The Zimbabwe high court has recently approved the sale of diamonds from an area troubled beset by human rights abuses, as Harrare moved to defy the Kimberley Process.
The selling of the Marange diamonds belonging to Consolidated Resoucres, a British-owned African Resources Process, was banned last year by the international regulator. The selling was blocked after it was found that Zimbabwe had failed to comply with human rights standards.
Harare initially stopped the sale pending authorization from local officials and the Kimberly Process. This process was set up to prevent the sale of “blood diamonds”, which are used to fund rebel movements.
But on Tuesday the Herald Newspaper reported that the high court approved the sale of 129,000 carats of diamonds of which belong to African Consolidated Resources (ACR).
Mines Minister, Obert Mpofu, restated Harare’s determination to defy the Kimberly Process, even with Zimbabwe being a member of the group. He said “We are going to benefit from our diamonds whether with the Kimberly Process or not.” He also claimed the “country’s detractors” were using the process in order to block Zimbabwe from benefiting from the sales. Mpofu said the government will comply with the high court.
He also went on say that
“This is what the country has been waiting for. These resources belong to the people of Zimbabwe. These people (Westerners) have clearly taken their sanctions agenda to another level.”
Mpofu could not say when the sale will take place but indicates that police will investigate ACR management for buying diamonds on the black market. He said the country has a stock of 300,000 carats of diamonds that were mined by two firms contracted by the Mirange government. Last year, the government entered into a joint venture with two South African firms to mine diamonds in Marange.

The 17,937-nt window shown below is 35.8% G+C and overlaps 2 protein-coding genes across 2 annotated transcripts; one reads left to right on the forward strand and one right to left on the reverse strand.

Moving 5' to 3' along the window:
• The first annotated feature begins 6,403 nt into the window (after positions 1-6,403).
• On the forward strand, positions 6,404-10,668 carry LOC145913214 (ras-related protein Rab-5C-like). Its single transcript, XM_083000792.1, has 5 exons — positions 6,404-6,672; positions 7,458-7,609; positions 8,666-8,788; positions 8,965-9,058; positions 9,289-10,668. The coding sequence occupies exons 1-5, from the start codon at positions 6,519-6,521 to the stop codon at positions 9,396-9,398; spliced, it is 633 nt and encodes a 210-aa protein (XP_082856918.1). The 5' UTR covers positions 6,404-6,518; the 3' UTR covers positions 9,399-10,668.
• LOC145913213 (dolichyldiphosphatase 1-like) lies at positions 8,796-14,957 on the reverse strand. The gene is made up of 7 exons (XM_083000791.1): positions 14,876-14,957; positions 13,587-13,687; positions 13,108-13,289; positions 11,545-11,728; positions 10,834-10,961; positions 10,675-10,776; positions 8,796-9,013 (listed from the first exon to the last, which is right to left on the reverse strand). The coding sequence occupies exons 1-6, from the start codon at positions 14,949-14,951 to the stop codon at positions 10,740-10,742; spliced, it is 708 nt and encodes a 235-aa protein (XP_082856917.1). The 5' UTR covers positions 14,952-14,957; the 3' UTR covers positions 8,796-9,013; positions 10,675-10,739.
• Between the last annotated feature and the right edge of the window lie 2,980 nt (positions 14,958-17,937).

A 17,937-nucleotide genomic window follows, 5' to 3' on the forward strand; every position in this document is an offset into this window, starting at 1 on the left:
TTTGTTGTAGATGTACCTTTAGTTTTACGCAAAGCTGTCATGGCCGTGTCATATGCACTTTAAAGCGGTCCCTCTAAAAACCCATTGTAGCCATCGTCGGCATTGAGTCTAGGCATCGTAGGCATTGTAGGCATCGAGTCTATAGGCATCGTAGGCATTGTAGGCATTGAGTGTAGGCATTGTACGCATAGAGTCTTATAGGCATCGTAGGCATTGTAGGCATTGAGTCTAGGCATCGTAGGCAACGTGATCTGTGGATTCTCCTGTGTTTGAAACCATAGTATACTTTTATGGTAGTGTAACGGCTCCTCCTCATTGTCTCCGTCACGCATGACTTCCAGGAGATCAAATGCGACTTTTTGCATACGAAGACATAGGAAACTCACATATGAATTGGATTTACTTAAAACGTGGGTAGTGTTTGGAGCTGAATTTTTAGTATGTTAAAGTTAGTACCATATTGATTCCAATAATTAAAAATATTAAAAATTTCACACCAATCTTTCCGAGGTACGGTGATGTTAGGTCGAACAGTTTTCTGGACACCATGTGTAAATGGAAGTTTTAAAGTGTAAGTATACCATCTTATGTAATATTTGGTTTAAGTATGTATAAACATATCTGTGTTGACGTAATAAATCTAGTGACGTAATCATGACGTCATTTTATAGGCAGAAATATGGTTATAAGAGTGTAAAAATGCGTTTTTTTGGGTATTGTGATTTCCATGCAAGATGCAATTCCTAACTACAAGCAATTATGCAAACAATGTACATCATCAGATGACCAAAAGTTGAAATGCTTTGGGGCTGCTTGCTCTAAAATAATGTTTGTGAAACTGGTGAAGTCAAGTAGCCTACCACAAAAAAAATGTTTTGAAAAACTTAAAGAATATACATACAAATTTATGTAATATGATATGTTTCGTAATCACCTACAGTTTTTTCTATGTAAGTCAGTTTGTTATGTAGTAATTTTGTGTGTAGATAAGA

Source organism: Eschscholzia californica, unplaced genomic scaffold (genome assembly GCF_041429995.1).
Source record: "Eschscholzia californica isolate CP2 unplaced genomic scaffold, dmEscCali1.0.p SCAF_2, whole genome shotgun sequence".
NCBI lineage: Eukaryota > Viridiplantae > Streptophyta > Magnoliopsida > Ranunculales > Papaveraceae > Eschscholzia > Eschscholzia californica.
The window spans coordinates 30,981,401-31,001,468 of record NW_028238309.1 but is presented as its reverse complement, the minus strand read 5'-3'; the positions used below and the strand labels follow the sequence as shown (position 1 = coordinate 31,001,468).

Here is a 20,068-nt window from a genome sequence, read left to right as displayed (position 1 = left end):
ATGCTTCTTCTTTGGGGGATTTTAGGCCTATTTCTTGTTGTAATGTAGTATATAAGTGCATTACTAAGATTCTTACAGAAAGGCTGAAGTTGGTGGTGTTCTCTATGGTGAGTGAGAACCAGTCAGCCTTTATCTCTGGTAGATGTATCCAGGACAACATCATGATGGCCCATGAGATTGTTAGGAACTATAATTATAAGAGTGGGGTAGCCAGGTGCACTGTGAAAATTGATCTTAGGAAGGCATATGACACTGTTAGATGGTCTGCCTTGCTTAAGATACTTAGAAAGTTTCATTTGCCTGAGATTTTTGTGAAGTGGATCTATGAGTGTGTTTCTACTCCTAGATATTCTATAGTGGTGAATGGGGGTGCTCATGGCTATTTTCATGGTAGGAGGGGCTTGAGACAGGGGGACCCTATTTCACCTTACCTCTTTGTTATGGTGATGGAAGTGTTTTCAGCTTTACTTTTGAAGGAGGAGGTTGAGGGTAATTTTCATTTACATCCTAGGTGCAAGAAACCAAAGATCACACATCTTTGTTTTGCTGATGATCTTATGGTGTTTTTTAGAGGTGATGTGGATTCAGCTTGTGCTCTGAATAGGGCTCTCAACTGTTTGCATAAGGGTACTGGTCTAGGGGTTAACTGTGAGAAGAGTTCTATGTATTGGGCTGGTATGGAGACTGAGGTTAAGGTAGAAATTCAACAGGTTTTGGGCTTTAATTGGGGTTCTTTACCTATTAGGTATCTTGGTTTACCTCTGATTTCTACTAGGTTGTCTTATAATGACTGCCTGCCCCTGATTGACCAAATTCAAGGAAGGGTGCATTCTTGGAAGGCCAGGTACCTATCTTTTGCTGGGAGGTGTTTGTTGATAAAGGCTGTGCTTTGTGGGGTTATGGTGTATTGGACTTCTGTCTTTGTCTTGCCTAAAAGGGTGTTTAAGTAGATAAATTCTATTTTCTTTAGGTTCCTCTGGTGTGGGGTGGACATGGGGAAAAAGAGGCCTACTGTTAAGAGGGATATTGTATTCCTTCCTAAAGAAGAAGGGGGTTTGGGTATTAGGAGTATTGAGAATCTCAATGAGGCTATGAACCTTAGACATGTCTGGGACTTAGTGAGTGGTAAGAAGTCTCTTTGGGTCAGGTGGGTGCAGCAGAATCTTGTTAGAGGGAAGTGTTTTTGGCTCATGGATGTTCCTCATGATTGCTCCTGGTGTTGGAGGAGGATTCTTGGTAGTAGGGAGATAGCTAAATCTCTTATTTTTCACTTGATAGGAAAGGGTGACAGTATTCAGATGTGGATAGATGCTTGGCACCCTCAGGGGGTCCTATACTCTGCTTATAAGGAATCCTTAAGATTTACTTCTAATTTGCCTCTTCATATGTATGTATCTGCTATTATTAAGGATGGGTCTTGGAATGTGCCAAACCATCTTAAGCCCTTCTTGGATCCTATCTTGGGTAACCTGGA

Mpofu also said:
“We cannot keep or store another 129,000 carats of diamonds, but we are going to ask the police to find out why a public listed company like ACR was buying diamonds from artisanal miners.”
Back in February, the supreme court ordered the two government firms to cease operations on the CR fields. The case was brought to court by ACR in an effort to win back its mining rights. Since the suspension in 2006, the government of Zimbabwe and and London-owned ACR have been in a legal dispute over the ownership of the fields.
A Kimberley Process investigator visited the country in March to determine if human rights standards were being met in the Marange diamond fields. He found that standards were not being met and Zimbabwe has given until June to fix the abuses.